Doctor's mistake led to abortion

Private hospital patient took medication and had X-rays after being wrongly told she was not pregnant when blood tests were misinterpreted

PUBLISHED : Saturday, 12 January, 2013, 12:00am
UPDATED : Saturday, 12 January, 2013, 3:12am

A private hospital doctor has been disciplined for wrongly telling a woman she was not pregnant - leading her to have an abortion after undergoing X-rays and taking medication.

Chow Kwan-lung, who did not contest the charge at a medical council disciplinary hearing yesterday, was ordered to have his name removed from the general register for two months but the order was suspended for a year.

The hearing was told that in November 2009, the 46-year-old woman was admitted to the Tsuen Wan Adventist Hospital under Chow's care after having been diagnosed with an infection of the urinary tract by another doctor the day before.

Chow ordered a blood test for pregnancy after the woman told him she suspected she was having a baby because her periods had stopped. The report showed her level of beta-HCG - a hormone produced as the pregnancy progresses - was 3.092 international units (IU) per millilitre of blood. A reference range shown below the test result said that the non-pregnant level was less than 0.005 IU/mL, and the level for a pregnancy of one to 10 weeks was 0.202 to over 225.

But Chow told the woman she was not pregnant and she was discharged on December 1.

Chow said that he misinterpreted the test result as negative because, although the result was reported as IU/mL, he thought the unit was IU/L (units per litre), as used in public hospitals. The medical council found the explanation unacceptable.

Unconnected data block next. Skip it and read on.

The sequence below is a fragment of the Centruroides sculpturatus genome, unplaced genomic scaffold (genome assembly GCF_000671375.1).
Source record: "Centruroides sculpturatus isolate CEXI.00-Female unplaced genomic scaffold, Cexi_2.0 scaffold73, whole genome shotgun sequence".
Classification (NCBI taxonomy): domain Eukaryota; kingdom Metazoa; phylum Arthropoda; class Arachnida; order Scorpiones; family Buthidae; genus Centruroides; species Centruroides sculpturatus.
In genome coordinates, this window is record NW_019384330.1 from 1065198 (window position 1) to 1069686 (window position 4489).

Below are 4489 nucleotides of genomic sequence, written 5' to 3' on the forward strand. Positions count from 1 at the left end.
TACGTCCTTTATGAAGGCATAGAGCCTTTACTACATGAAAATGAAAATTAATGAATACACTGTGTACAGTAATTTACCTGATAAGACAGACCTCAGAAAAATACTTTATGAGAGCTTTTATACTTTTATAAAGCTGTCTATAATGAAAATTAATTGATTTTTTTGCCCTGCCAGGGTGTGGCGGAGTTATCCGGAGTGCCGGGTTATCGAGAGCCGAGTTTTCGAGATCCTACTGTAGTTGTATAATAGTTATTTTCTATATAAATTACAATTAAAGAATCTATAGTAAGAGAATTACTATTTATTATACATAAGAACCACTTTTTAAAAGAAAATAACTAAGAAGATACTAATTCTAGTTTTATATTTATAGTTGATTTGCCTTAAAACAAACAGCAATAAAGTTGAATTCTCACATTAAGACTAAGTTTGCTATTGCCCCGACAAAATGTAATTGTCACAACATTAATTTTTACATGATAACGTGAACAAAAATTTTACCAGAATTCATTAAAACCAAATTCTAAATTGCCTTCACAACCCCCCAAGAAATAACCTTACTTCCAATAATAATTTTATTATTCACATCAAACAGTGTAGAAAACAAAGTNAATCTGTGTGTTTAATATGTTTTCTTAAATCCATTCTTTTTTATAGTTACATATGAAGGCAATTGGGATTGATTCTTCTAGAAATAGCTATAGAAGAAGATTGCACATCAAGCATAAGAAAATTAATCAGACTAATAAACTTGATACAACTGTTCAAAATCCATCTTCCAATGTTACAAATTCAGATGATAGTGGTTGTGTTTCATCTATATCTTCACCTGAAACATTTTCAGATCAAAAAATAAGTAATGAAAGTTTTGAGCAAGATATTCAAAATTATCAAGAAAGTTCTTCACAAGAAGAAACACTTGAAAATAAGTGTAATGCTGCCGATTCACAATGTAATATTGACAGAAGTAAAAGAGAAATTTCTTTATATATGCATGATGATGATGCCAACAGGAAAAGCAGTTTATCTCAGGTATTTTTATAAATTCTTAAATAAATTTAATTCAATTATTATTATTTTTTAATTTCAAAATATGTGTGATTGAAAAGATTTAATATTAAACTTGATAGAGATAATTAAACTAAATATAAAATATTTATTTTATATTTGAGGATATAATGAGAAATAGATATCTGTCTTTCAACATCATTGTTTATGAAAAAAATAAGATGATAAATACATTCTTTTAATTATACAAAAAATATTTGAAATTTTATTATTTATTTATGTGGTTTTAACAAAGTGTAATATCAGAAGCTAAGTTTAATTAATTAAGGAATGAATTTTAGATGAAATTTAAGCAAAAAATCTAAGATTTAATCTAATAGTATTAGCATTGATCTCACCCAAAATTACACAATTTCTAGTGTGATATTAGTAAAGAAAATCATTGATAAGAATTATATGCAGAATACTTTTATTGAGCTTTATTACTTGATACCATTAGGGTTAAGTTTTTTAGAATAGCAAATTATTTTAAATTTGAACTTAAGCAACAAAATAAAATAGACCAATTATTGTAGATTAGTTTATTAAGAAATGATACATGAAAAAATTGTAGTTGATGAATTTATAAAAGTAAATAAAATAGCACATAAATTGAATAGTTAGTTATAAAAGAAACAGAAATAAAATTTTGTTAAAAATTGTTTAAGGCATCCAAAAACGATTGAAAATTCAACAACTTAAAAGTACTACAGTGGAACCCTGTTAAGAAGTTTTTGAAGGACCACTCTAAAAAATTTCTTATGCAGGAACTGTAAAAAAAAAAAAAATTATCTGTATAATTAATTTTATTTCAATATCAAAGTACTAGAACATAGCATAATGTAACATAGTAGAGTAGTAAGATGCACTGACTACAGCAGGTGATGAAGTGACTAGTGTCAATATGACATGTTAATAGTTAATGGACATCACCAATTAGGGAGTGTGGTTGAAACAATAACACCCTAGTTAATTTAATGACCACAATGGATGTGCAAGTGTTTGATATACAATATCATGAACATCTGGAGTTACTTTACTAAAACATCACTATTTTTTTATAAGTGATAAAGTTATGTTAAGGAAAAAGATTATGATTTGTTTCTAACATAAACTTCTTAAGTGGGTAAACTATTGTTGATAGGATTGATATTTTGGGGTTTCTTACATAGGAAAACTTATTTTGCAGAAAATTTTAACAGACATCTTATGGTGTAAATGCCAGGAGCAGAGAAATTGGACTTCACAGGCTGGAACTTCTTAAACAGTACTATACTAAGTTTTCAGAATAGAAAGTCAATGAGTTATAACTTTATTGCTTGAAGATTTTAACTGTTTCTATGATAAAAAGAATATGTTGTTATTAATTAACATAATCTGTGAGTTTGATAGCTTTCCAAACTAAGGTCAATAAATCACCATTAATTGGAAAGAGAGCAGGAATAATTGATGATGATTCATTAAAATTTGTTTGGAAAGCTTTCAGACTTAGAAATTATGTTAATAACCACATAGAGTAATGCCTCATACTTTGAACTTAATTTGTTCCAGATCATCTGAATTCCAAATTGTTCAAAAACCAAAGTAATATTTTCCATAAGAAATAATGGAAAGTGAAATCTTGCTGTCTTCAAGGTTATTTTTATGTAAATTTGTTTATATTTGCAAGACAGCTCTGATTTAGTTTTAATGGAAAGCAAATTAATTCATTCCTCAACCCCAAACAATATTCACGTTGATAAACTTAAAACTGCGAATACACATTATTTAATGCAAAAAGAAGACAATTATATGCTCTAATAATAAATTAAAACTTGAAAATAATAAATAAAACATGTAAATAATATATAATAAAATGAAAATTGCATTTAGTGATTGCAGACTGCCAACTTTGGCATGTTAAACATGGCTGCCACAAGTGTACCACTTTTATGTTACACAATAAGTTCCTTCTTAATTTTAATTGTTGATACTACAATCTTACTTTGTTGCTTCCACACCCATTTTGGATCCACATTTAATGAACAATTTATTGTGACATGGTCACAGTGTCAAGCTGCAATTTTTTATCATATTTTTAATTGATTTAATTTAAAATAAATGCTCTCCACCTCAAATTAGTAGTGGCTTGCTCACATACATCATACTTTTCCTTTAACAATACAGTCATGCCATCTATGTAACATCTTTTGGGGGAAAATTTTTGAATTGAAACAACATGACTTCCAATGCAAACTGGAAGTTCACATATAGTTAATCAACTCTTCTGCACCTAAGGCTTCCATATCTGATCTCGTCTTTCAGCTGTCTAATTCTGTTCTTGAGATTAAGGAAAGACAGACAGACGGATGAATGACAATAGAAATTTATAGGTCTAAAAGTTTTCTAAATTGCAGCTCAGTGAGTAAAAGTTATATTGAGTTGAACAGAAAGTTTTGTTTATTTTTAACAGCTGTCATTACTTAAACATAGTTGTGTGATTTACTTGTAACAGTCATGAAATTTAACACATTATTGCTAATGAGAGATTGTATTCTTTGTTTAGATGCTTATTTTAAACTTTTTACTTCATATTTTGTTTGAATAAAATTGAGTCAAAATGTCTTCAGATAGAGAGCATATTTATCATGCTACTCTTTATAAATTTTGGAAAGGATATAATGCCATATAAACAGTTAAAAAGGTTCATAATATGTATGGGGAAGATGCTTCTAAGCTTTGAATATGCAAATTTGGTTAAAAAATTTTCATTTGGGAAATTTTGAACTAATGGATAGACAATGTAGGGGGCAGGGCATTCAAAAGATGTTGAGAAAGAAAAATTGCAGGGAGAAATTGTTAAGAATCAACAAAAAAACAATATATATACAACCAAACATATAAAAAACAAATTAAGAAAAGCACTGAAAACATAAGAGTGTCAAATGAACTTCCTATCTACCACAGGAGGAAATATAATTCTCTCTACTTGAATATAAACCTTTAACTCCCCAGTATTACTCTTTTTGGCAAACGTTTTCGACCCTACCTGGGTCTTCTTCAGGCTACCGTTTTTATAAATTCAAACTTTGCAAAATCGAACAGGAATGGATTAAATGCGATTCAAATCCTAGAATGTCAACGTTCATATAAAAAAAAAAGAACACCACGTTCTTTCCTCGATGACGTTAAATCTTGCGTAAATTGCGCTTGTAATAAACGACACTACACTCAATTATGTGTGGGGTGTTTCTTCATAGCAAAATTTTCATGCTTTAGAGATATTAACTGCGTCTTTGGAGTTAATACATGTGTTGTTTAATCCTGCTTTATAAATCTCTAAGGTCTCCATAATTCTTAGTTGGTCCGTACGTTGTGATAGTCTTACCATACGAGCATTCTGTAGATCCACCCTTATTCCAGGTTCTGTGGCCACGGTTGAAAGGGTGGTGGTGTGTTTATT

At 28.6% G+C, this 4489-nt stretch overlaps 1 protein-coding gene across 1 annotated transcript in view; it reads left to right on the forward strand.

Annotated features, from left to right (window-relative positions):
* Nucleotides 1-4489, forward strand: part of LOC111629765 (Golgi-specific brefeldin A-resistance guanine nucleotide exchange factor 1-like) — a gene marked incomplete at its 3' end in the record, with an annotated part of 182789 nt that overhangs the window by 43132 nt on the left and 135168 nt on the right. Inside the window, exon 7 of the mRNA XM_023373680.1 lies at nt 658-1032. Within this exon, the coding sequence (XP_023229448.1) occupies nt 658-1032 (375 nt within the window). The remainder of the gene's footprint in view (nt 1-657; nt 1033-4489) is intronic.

"It is obvious to any person, even a layman, reading the test report that the patient was pregnant within the one to 10 weeks' range," chairwoman Professor Felice Lieh Mak said.

She said this clearly constituted professional misconduct.

The woman later had an X-ray examination although she was warned against it if she was pregnant. She also took a number of flu medications.

In January 2010, when she consulted a gynaecologist because she had not had a period for so long, she learned she was 12 weeks pregnant.

She eventually decided to terminate the pregnancy after having considered the possible adverse effect on the fetus caused by the X-ray examination and the pills she had taken.

The council emphasised that a doctor must read and interpret test reports with proper care, but also urged authorities to ensure that test reports were presented in a clear and logical manner to avoid confusion to doctors.